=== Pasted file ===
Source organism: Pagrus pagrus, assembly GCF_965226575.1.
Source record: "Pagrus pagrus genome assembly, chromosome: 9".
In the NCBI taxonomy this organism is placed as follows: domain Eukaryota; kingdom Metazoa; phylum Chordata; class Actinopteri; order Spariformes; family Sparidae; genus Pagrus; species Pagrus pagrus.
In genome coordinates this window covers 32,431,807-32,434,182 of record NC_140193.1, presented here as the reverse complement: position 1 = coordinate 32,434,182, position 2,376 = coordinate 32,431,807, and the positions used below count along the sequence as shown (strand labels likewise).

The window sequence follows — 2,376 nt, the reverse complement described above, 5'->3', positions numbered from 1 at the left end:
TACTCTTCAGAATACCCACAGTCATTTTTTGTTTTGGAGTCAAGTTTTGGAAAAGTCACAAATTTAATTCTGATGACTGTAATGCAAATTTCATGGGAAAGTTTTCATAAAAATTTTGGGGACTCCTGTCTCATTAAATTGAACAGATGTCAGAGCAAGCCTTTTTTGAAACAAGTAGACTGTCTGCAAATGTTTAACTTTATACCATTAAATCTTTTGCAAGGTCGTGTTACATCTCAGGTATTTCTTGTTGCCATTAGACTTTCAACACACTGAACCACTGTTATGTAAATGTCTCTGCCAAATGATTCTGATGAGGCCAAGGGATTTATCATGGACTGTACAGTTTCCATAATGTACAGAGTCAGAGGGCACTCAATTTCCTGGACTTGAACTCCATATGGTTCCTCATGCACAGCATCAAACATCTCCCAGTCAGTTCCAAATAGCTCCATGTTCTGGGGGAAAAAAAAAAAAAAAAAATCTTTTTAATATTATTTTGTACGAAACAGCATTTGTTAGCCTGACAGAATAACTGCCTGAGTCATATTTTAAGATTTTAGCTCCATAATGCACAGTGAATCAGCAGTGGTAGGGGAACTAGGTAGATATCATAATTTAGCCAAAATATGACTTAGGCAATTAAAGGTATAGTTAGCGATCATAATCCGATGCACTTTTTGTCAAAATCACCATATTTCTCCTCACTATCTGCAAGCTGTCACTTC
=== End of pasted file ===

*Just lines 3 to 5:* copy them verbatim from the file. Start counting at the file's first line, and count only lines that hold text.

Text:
In the NCBI taxonomy this organism is placed as follows: domain Eukaryota; kingdom Metazoa; phylum Chordata; class Actinopteri; order Spariformes; family Sparidae; genus Pagrus; species Pagrus pagrus.
In genome coordinates this window covers 32,431,807-32,434,182 of record NC_140193.1, presented here as the reverse complement: position 1 = coordinate 32,434,182, position 2,376 = coordinate 32,431,807, and the positions used below count along the sequence as shown (strand labels likewise).

The window sequence follows — 2,376 nt, the reverse complement described above, 5'->3', positions numbered from 1 at the left end: